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Lesson 1

Introduction to Enterprise JavaBeans


In the last module, we explored the world of distributed objects and looked at how components can be managed and combined to create flexible applications.

Enterprise JavaBeans are distributed objects .

In this module, we look at Enterprise JavaBeans and how the EJB architecture relates to that of distributed objects in general.

Enterprise JavaBeans

Enterprise JavaBeans are also known as EJBs and, for simplicity, I will refer to them as a bean or beans.
A "bean instance" or "bean object" indicates an actual instance of a bean.


EJB 3 Developer GuideEJB 3 Developer Guide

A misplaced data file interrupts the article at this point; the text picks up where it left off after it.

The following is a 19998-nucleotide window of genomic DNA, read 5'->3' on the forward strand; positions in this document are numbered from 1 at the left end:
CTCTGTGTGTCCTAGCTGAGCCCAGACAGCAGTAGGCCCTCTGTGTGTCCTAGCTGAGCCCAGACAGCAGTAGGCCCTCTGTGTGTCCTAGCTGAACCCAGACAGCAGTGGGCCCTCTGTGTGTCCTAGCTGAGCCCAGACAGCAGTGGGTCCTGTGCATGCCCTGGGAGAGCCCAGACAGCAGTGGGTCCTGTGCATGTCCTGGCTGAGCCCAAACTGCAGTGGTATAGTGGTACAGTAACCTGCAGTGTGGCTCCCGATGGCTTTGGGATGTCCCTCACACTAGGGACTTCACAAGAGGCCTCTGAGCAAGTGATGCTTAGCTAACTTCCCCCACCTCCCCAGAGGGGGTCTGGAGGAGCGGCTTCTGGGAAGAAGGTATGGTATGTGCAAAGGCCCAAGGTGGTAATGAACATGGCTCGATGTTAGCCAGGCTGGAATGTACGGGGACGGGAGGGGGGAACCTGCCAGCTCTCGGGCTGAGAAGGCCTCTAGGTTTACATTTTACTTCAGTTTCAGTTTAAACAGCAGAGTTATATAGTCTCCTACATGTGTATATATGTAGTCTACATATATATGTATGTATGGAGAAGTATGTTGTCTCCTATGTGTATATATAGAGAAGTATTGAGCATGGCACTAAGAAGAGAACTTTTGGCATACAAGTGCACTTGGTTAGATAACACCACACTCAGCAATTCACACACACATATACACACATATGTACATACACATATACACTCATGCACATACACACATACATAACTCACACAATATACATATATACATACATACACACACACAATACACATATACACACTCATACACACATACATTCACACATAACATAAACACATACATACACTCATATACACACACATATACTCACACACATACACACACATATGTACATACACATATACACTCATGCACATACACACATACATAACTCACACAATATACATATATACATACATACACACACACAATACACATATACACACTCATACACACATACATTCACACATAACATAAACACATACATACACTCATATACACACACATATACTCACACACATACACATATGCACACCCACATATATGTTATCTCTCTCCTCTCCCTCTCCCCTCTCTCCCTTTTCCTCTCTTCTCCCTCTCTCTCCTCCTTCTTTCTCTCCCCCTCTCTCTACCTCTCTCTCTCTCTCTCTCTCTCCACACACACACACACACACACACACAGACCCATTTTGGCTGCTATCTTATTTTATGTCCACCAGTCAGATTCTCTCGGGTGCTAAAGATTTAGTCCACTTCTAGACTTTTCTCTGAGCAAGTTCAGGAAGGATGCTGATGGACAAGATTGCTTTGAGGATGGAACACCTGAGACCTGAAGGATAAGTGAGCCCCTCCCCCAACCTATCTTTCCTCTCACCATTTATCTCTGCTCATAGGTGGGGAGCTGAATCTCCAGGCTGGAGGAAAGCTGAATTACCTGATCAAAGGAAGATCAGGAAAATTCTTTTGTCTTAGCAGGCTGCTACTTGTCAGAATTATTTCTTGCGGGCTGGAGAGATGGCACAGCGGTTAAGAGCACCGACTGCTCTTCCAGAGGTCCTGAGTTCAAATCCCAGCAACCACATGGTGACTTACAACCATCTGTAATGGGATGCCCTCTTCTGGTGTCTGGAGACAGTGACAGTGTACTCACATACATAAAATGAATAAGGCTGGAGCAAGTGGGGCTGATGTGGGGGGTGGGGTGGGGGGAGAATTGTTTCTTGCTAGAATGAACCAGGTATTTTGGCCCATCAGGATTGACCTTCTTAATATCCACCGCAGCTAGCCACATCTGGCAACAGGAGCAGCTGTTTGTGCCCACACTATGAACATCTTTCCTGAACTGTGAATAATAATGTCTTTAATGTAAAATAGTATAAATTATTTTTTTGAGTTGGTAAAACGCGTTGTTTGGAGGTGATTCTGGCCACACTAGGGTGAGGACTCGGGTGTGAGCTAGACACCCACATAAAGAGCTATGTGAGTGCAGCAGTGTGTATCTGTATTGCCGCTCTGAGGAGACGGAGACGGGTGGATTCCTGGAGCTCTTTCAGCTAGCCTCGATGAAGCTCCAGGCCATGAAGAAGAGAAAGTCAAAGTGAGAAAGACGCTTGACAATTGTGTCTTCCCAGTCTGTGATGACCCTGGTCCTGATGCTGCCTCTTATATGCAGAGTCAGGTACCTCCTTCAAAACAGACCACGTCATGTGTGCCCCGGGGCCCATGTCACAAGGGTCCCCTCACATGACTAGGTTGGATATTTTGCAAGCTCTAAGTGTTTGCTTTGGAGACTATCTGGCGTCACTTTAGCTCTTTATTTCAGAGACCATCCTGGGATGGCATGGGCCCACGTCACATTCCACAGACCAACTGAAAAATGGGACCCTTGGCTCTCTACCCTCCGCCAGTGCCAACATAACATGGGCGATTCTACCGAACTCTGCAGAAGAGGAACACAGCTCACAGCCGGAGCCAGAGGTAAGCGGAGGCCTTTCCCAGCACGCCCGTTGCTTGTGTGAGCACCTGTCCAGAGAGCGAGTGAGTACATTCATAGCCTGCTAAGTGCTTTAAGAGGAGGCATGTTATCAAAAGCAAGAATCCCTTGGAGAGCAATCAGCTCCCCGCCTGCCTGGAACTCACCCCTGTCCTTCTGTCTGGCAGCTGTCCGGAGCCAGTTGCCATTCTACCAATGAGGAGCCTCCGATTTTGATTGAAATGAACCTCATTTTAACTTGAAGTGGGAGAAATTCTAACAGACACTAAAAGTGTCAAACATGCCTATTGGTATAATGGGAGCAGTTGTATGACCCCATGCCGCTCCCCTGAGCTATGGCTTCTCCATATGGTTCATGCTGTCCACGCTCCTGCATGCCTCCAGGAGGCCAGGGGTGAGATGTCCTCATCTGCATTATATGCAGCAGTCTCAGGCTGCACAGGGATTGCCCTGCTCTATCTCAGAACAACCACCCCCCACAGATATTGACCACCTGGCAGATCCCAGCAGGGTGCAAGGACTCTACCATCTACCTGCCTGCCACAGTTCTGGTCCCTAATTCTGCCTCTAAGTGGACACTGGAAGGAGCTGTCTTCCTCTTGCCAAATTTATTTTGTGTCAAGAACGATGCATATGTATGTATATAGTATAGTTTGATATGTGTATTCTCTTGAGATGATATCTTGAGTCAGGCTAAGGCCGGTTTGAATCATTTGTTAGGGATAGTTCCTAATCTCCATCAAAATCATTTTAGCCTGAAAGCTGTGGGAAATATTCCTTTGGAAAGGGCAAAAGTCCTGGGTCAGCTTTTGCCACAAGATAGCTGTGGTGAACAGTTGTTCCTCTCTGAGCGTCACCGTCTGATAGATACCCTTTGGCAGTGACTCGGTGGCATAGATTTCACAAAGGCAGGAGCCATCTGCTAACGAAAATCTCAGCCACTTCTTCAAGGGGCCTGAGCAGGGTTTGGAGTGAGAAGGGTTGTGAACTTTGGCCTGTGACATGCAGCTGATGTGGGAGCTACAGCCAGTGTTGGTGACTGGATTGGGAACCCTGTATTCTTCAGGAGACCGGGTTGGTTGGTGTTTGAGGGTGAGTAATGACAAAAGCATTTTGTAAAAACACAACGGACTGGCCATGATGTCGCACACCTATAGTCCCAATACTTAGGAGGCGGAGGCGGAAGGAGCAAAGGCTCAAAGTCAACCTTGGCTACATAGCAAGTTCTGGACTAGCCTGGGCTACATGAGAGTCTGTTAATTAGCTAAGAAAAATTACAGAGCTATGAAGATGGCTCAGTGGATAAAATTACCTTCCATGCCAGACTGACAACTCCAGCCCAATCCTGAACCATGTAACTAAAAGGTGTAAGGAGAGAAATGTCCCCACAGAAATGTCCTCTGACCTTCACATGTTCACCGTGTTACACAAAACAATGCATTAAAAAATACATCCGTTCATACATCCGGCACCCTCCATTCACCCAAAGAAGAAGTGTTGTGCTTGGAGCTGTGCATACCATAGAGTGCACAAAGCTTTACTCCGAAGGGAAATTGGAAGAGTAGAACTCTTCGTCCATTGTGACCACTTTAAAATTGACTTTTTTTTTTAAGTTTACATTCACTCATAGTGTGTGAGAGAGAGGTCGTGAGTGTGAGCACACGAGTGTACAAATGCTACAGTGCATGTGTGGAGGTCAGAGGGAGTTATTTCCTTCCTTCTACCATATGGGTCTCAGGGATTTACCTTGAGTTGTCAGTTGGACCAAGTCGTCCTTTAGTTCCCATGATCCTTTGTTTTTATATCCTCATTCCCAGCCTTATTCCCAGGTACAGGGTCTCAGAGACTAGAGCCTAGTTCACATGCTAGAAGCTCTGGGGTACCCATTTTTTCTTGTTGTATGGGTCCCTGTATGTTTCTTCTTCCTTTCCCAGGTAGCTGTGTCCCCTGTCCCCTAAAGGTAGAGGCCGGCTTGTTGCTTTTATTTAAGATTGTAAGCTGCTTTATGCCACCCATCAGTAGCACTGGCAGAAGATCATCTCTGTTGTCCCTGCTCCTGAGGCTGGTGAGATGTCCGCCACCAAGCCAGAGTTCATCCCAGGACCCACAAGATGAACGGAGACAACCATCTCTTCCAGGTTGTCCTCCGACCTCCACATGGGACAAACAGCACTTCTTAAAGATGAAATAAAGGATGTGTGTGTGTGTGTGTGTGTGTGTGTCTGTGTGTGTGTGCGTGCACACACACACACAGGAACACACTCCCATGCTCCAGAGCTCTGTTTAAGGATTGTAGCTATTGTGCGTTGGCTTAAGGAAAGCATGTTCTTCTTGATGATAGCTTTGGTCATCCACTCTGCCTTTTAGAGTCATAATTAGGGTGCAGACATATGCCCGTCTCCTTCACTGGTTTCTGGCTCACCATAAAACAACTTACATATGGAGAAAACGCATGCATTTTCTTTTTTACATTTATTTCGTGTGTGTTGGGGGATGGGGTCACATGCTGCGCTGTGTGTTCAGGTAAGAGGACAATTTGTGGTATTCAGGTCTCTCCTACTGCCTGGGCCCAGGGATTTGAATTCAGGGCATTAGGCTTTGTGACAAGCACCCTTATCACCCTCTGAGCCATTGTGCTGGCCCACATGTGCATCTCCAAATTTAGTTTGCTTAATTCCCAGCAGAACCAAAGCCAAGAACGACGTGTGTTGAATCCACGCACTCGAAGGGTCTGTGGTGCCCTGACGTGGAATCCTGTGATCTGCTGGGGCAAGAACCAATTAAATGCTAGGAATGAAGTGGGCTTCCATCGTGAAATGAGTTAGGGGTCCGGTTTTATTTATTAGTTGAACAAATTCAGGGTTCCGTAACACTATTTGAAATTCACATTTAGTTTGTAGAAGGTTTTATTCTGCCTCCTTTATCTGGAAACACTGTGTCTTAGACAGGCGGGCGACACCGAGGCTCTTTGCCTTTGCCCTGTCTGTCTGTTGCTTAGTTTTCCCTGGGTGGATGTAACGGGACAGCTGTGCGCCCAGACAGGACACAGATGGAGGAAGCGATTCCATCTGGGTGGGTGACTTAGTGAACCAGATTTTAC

Exploring EJB architecture

The first lesson will remove any myths or confusion regarding Java's notion of JavaBeans versus Enterprise JavaBeans.
I will then explain how the EJB architecture fits the Object Monitor (OM) model and describe in detail the contract that the bean has, and the one that the client has, with the container. We will explore the plumbing (system services) that the EJB server container combination provides to, and on behalf, of the bean.

Types of beans

In the next few lessons, we will look at the three types of EJBs: stateful session beans, stateless session beans, and entity beans.

Deploying beans

We will look at how you can declaratively specify the deployment parameters for a bean in a deployment descriptor and package the beans in jar files for ease of handling.
  1. Deployment descriptor: Information that describes both the structure of an Enterprise Java Bean, and the information required by it at runtime.
  2. Jar file: A file created with the Java jar program which is similar to tar on the Unix platform.
In the next lesson, the difference between Enterprise JavaBeans and JavaBeans will be discussed.